DM plans to link coastal projects

DUBAI — The Transport Department of Dubai Municipality is studying options to integrate inter-emirate and local ferries between new coastal developments in the emirate, a senior official revealed yesterday.

By Zaigham Ali Mirza

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Published: Tue 29 Nov 2005, 9:51 AM

Last updated: Thu 2 Apr 2015, 3:55 PM

Speaking to Khaleej Times yesterday, Essa Al Dosari, Assistant Director of Transport Department and member of the Dubai Metro Technical Committee, said that the public water transport strategy plans to connect all major coastal developments such as Palm Jebel Ali, Palm Jumeirah, Deira Palm, The World, and Dubai Waterfront and Business Bay with a water transport system, which would also extend to neighbouring emirates. The vessels serving these routes would also have access to the the creek extension once it is completed.

According to tentative estimates that are part of the medium term ferry route strategy 2010, the route connecting all these coastal projects will have considerably high ridership, with the annual passenger forecast for the Business Bay leading with an estimated 5.5 million passengers. The route to Sharjah could annually carry some 500,000 passengers, Maritime City route of up to 500,000, and the coastal route covering the island projects of up to 470,000 passengers annually.

Al Dosari also revealed that the department is also planning to try out natural gas powered Abras (water taxis).

“We are in discussions with the authorities in Sharjah to come up with a natural gas option for running the Abras. It would offer a quiet and environment friendly fuel for the much popular water transport system,” he said, adding that the specification of the gas-powered Abras and other requirements have been submitted to the authority in Sharjah, and options would be available in due course for a fast speed natural gas driven boat.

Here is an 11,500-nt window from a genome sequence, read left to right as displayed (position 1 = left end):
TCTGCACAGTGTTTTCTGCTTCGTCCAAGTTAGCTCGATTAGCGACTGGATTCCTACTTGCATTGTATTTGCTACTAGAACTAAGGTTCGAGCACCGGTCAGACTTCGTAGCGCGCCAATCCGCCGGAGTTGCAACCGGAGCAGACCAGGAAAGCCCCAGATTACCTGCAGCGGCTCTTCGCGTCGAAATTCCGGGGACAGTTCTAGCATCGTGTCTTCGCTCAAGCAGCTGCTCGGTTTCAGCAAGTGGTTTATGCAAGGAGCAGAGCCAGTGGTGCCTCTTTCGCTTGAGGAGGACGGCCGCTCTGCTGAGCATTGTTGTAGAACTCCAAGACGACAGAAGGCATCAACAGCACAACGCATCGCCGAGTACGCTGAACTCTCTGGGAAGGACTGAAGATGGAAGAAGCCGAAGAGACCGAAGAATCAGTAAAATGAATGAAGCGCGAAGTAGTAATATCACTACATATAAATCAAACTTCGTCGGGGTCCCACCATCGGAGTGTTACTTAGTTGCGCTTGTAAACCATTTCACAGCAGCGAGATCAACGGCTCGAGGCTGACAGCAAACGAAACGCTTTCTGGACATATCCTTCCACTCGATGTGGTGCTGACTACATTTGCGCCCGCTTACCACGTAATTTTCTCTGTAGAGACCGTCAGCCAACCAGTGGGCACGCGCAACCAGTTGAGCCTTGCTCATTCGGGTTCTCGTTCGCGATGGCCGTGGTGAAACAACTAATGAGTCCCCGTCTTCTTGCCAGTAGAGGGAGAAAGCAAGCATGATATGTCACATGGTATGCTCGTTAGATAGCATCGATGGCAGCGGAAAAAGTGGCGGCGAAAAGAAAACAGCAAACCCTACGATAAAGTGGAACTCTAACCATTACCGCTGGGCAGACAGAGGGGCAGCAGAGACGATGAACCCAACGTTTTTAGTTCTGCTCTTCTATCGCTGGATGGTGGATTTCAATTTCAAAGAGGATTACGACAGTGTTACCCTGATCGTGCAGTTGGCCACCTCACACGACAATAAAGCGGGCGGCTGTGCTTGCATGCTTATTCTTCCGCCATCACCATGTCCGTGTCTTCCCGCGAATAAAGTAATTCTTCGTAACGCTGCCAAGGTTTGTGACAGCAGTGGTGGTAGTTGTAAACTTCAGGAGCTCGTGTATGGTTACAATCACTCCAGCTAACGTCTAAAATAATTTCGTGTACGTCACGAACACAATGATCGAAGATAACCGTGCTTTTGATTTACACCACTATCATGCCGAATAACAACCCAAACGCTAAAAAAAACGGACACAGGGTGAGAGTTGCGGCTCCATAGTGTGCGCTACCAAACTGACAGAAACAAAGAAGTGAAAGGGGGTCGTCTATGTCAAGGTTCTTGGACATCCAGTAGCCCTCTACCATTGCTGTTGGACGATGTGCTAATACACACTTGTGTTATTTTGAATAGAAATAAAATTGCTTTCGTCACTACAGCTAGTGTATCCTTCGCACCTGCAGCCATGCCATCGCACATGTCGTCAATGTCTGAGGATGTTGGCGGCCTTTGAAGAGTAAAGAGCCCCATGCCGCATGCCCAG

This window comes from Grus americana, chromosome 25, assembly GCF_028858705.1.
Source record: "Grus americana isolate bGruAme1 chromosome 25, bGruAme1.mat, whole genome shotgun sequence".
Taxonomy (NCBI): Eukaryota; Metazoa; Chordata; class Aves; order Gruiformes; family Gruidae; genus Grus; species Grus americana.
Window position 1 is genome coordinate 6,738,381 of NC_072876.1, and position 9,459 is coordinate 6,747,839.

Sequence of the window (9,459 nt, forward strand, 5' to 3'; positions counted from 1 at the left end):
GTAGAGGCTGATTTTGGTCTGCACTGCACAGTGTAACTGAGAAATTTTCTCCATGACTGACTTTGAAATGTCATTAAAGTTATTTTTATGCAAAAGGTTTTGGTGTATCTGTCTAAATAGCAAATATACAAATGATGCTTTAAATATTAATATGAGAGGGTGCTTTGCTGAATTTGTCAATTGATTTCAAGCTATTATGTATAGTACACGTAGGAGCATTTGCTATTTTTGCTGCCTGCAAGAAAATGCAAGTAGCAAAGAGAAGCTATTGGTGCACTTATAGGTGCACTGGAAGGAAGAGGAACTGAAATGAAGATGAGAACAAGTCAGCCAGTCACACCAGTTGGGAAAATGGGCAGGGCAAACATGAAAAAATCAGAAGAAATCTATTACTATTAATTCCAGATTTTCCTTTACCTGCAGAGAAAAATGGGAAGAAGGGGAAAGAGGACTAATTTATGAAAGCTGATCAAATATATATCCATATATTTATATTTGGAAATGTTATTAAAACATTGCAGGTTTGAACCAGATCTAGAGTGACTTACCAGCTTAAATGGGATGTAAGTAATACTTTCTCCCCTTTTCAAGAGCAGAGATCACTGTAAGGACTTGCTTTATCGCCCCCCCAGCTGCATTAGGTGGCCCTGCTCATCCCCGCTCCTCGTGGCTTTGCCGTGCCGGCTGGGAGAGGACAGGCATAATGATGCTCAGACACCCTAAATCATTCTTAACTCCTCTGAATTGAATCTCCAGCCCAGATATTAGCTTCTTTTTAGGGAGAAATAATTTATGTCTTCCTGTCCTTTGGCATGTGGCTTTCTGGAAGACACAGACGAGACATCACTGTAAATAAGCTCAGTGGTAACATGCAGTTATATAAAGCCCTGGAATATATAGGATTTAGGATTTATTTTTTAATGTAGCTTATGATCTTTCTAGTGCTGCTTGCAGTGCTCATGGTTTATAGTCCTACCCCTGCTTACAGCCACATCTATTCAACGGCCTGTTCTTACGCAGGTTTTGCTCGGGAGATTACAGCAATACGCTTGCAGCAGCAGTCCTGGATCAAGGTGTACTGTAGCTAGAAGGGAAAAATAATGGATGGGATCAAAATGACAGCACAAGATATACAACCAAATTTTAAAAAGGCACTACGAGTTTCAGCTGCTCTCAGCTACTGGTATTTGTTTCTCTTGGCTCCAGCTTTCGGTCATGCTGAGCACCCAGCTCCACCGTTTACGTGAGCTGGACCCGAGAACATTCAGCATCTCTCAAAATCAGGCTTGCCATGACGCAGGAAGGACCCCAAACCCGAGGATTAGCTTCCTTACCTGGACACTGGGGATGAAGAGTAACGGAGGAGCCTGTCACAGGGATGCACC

According to Al Dosari, the test runs for the solar powered Abras have been completed and while the results have been satisfying in all respects, their speed has been a setback. “The tests we conducted with the solar powered boat were good with low noise levels and other such aspects. But the top speech achieved on the boat was just five knots, which is way below the requirement. Passengers do not like such a slow boat,” he said, adding that the department is now looking out for a better option in solar technology.

Al Dosari noted that share of the public transport network in Dubai is five per cent at present and is likely to exceed by another 10 per cent after completion of the ongoing projects (Dubai Metro not including). “Our objective is to increase this share to 40 per cent in the near future,” he added.

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